OpRisk Awards 2016
When it comes to managing operational risk, the insurance and reinsurance industry faced a thorny problem: the scarcity of operational risk event data makes assessing exposures problematic, but sharing it among competing firms is difficult due to its commercial sensitivity. Meanwhile, the introduction of Europe's Solvency II risk-based capital regime created a clear need for insurers to understand and be able to model their operational risk profile.
Step forward Oric International. "The insurers realised they didn't have enough internal loss event data, so they came together to share information and get a better understanding of the risks they faced," says Caroline Coombe, chief executive of the London-based consortium, which now counts 40 insurers, reinsurers and asset managers as members.
Its flagship service is its Risk Intelligence platform, which includes a database of more than 8,500 anonymised risk events submitted by member firms, as well as more than 19,000 risk events from the public domain.
What differentiates us is the qualitative nature of the data we collect. A major part of Oric International's role is to ensure the anonymity of the data is preserved
Caroline Coombe, Oric International
"As with any industry body, Oric International is about our members coming together to tackle common challenges. What differentiates us is the qualitative nature of the data we collect," says Coombe. "A major part of Oric International's role is to ensure that the anonymity of the data is preserved – we have made significant investments in our platform to ensure that."
The system, which offers analytical capabilities and generates quarterly analysis covering trends in the data, also allows consortium members to benchmark their operational risk profile against their peers. The platform also houses libraries of more than 180 detailed scenario specifications and more than 2,500 key risk indicators and control specifications.
In May, Oric launched its Scenario universe publication, which Coombe describes as a definitive set of operational risk scenarios that insurers can use to identify relevant scenarios, and benchmark those they are using in their operational risk management.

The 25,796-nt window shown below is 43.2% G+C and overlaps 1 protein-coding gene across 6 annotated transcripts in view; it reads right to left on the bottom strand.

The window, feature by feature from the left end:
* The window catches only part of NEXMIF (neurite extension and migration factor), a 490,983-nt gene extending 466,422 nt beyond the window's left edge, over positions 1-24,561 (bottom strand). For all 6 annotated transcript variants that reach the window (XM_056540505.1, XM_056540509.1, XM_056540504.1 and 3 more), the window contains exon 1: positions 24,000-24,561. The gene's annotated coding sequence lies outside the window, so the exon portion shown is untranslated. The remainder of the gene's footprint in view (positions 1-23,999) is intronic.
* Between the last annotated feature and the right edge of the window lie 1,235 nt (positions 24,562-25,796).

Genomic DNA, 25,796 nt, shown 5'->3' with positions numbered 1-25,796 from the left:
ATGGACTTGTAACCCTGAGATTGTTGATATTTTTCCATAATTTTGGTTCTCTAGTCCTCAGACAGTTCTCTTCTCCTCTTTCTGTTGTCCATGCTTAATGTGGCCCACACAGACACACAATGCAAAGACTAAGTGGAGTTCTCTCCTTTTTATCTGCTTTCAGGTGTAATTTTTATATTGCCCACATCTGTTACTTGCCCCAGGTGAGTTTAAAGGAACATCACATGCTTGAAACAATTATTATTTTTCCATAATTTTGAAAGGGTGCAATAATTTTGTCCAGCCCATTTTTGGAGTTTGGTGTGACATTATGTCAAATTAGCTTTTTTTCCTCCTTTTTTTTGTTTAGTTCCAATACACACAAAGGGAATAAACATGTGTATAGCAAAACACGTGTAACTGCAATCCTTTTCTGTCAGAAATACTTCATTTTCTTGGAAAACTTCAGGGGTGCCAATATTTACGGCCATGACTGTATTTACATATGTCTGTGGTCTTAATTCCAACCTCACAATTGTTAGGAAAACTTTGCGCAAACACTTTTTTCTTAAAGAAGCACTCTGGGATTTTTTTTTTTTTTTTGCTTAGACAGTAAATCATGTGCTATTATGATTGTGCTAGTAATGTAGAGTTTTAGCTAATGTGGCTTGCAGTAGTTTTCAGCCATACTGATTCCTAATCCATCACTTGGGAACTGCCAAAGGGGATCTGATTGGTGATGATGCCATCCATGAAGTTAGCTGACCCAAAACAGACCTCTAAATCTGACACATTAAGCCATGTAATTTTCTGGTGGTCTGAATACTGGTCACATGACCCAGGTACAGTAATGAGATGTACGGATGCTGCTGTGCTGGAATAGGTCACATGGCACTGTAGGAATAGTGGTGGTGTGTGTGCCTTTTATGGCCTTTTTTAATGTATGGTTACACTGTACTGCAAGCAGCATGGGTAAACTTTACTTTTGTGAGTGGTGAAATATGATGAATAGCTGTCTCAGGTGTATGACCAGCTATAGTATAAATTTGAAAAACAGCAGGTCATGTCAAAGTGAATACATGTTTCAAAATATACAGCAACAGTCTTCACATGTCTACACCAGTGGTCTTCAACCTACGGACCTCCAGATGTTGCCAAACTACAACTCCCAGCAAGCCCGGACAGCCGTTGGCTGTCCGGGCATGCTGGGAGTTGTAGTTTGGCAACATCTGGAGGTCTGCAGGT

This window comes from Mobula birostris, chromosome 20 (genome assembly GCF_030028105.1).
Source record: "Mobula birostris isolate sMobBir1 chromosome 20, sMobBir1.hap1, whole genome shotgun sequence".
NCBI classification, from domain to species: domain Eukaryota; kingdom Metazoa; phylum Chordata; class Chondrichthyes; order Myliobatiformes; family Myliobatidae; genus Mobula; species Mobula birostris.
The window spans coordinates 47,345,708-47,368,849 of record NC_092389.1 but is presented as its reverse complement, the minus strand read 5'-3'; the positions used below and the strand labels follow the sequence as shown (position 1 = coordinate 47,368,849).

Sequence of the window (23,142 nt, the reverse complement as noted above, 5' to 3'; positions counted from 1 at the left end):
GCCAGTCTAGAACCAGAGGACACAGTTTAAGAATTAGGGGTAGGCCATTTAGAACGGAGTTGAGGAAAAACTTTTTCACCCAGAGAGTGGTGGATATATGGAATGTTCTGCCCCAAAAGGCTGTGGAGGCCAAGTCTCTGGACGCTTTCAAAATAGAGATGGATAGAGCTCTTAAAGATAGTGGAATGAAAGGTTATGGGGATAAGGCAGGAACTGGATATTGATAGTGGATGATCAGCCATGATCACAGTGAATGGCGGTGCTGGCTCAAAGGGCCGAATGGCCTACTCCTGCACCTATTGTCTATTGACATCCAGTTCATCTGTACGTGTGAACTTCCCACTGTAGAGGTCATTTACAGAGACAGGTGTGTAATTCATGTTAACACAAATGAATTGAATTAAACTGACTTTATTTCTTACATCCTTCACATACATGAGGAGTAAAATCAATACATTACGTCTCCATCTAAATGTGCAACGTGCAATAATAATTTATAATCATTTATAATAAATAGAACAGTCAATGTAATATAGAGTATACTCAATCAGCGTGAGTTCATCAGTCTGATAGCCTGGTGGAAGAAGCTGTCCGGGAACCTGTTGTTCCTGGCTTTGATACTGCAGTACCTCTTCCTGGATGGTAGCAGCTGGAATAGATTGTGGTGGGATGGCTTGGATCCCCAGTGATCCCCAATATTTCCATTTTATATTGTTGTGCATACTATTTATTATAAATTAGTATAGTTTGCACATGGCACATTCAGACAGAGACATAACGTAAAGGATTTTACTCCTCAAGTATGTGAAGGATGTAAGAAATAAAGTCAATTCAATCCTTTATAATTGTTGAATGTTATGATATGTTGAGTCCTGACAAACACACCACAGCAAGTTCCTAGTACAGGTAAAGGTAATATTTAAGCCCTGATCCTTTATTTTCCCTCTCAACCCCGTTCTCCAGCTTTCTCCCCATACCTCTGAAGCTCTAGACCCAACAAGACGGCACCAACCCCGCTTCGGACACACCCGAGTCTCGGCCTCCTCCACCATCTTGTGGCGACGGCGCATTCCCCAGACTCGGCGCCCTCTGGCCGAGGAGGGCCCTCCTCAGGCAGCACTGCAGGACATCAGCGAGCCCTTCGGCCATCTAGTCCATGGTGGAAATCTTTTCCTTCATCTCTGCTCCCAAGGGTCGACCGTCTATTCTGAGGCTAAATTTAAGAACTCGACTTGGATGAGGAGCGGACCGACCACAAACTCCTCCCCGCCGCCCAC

"There is probably no other resource that can enable an insurer to test the completeness of its risk registers or scenario suite," says one risk manager at an Oric member firm.
Risk practitioners say they have found another recent publication, Oric's 2015 Principles of operational risk management and measurement, to be similarly helpful.
Solvency II usefulness
The value of the information collected by Oric International and shared among its members was demonstrated by the first wave of applications to the UK Prudential Regulation Authority (PRA) to use internal models to calculate Solvency II capital requirements. These internal models, if approved by the PRA, typically allow insurers to hold less capital than would be required by a standardised model. Of the 19 approvals announced by the PRA in December last year, 13 were members of Oric.
While Solvency II provided the initial spur for the establishment of Oric International in 2005, its introduction in January this year doesn't mean that the consortium's work is now done.
"Absolutely not," says Coombe. "It's the end of the beginning. Our work now focuses on working with our members to embed operational risk management further into their businesses, improve operational risk management frameworks and processes, as well as project work, including on risk tolerances, emerging risks, culture and cyber risk."
The week on Risk.net, December 9–15 2017Receive this by email